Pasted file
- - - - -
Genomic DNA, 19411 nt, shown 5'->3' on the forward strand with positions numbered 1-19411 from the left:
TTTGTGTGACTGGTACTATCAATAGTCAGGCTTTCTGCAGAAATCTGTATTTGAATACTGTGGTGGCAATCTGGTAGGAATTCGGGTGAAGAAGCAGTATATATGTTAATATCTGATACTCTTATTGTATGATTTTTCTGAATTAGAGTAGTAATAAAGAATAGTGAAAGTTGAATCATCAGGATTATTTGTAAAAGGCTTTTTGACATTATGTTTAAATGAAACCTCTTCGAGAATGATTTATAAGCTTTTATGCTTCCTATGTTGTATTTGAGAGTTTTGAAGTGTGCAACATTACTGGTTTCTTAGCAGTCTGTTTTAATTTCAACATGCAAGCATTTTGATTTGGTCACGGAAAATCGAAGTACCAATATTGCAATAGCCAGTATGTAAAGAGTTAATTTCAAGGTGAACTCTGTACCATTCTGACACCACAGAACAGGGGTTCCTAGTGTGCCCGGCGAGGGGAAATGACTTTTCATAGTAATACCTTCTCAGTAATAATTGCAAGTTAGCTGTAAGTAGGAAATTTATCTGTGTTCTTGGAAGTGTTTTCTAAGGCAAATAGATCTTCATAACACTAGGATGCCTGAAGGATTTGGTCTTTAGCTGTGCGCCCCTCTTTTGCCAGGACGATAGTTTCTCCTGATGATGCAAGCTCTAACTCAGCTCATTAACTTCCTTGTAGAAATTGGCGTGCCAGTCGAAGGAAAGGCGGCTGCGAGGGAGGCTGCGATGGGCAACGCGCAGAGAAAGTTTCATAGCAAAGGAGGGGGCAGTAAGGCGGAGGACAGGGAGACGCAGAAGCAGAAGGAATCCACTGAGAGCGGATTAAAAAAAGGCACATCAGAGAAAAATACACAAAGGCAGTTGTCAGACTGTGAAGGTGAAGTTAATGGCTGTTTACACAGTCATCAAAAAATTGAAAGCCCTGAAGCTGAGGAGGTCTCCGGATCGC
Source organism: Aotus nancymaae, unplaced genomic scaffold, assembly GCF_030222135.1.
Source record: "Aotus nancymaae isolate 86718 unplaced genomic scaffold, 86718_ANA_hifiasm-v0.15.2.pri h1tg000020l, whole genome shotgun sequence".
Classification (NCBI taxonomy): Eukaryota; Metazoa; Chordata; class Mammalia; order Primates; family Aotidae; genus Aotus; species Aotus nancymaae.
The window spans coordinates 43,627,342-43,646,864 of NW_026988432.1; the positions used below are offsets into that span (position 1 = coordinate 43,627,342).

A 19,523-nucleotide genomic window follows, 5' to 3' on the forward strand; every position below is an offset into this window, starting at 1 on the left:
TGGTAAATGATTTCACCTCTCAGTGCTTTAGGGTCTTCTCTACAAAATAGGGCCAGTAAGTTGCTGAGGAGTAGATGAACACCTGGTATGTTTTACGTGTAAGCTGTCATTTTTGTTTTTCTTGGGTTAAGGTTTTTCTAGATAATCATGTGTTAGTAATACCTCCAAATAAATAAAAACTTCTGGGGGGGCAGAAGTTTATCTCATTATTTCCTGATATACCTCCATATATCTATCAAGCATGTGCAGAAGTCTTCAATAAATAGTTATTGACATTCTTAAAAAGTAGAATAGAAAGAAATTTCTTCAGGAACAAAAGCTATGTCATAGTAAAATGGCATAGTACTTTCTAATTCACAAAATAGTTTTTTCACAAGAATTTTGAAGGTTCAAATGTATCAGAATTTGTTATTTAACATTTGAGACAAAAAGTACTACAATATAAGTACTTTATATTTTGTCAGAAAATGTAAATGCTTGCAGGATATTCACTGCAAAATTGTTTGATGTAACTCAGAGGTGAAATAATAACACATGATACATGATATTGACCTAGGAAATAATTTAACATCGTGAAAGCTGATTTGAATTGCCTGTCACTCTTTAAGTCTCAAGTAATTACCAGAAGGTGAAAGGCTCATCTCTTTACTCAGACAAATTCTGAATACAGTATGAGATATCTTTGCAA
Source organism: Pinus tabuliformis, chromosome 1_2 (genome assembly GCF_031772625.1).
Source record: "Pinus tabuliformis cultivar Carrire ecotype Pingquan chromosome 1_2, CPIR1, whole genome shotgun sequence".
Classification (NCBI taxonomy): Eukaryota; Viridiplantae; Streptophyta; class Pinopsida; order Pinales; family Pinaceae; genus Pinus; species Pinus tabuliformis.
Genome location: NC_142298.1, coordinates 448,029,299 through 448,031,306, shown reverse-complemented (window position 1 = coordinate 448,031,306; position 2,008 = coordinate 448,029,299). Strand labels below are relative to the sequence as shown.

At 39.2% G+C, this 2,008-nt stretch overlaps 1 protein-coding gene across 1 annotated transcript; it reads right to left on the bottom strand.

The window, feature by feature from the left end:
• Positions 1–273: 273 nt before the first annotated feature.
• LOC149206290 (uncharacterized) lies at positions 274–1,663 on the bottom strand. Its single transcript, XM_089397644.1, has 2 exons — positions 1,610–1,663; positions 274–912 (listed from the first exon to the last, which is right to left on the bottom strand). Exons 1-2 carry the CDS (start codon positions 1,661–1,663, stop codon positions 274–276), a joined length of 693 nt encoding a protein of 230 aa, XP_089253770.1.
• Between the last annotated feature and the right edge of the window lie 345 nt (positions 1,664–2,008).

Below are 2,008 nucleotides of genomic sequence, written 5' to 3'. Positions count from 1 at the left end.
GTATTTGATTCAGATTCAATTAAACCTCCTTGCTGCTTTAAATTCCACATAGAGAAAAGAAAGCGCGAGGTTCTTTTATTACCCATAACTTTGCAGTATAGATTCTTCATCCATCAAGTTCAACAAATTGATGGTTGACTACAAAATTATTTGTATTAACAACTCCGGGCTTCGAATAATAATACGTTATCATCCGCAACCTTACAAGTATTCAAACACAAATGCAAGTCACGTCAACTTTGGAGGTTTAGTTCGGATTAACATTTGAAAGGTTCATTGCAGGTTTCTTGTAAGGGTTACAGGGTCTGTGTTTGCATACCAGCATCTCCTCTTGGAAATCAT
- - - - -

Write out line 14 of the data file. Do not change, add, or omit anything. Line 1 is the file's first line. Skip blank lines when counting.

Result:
The window, feature by feature from the left end: